The moral of this post is this, simply put, in a nutshell: Some deals are just too good to pass up. Despite routinely hearing myself say [i.e., when entering a flea market, rummage sale, antique store], "I don't need another camera--Lord knows, the last thing I need is another camera," I often manage to leave with one more. Or two. Or three.
But like I said to start, some deals are just too good to pass up. Other times it just strikes me as really wrong to leave certain cameras in certain places where they won't be appreciated or even taken out for a test-drive. Case in point: We stopped into a really flea-bitten shop while in Delaware last week and I noticed immediately that the owner's prices on cameras were really (and I mean really) reasonable. Most of the cameras on display were still in decent condition but they were ones I already had. And since they weren't cameras that I loved so much that I felt the need to have spares or back-ups for (unlike, for instance, the Ultronic Panoramic, Diana 151 or anything made by the Herbert George Co), I decided to follow Chris around the crowded shop. As usual, there came the point in the visit when Chris asked about oddball film, other cameras and/or darkroom supplies. The shop owner said he had some darkroom stuff (if I recall, he described an old wooden enlarger. . .yum) but he said that it sold really quickly. He then added that he still had a Speed Graphic stored back in the closet. Bingo. And be still my heart. I had just gotten a Crown Graphic and I really wanted a Speed Graphic too, primarily because, well, as I reasoned, you just can't have too many of those.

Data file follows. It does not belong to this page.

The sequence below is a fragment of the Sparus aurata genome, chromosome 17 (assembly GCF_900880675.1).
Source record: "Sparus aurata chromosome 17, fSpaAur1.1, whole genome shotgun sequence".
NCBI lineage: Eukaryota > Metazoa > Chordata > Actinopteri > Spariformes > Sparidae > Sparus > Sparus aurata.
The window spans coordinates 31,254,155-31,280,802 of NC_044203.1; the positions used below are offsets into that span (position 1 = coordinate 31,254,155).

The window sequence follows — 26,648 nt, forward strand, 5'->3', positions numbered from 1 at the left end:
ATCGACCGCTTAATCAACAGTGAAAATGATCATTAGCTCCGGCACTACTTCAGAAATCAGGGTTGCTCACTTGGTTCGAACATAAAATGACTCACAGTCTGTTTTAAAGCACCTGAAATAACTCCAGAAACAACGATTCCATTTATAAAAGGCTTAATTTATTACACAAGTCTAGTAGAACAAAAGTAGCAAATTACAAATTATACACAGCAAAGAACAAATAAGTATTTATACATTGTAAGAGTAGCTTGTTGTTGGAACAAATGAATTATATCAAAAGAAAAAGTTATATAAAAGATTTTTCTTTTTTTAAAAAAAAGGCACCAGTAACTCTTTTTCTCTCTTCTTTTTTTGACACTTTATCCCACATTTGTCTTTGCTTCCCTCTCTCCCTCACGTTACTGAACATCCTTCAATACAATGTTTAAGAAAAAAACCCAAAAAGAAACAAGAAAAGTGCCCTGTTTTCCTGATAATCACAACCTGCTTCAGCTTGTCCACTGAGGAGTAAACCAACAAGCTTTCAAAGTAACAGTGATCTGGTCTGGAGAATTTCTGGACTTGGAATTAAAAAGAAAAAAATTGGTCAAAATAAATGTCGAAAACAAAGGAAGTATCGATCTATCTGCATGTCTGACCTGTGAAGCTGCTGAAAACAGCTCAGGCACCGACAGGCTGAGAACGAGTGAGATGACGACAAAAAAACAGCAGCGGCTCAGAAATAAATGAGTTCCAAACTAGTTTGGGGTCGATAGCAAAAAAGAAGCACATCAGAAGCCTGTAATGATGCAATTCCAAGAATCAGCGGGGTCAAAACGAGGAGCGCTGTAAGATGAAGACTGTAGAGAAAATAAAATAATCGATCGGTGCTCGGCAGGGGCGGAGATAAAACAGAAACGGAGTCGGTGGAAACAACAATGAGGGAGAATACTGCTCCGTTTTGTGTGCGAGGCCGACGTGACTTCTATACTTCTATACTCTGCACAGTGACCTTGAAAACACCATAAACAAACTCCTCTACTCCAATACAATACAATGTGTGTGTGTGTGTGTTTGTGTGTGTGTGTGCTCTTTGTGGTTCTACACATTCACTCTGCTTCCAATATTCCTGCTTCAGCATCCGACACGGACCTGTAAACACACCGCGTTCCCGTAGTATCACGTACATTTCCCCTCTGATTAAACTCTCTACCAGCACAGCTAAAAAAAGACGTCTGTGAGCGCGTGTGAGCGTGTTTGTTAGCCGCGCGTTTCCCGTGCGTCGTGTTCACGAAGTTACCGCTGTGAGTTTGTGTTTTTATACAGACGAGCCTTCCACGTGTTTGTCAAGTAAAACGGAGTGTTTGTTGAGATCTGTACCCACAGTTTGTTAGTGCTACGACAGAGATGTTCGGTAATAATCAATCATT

A short while later, the owner brings out the case shown above. The case though in really, really shabby condition, was packed with stuff--mainly lightbulbs and misc projector bulbs. Both top compartments of the case were filled with Sylvania blue dot bulbs (I have to admit, I had hoped there would be film stuffed in these compartments), maybe 20 or so. The case also contained a Crown (not Speed) Graphic that was more or less in excellent condition save for a sticky-ish shutter and lens that was in need of cleaning. The bellows looked to be in mint condition. It came with the flash attachment as well the Kalart Rangefinder and Focuspot. I noted the original price on the case, but had a strong sense that this was not the best price. Sure enough. The seller was willing to let it all go for 80 bucks. Sold.
Another of my favorite spring break finds was this old 1897 No. 2 Bulls-eye Kodak box camera. The outside is in pretty rough shape but the shutter, bulb setting and aperture pull-up lever are all in working order. The camera takes 101 film, but I think I can achieve some kind of work-around using custom-cut photo paper or 120 film. The camera is missing the film wind/advance lever on top, so we'll have to find a work-around for that too. Needless to say, I'm really eager to take this one for a test-spin.
As I mentioned to start, there are certain cameras I just can't pass up--like anything made by Herbert George. We found (in the same shop we found the 1897 camera) an Imperial Six-Twenty (see image left). The price on this was reasonable (6 bucks), so this one came home with us as well.
Old expired b/w film (especially Kodak Verichrome Pan) is also almost always a "must-buy" for us, provided the prices aren't outrageous. Using old film can be a really crap shoot since you often have no way of knowing how it has been stored, where it's been, etc. We found the three rolls pictured above (with expiration dates of 1949, 1956 and 1957) in a shop in Cambridge, MD. I think we paid 8 bucks for the lot. It would have been great to pay 3, but what can you do? At least they weren't asking 10 bucks a roll, as is often the case when shopping/searching online.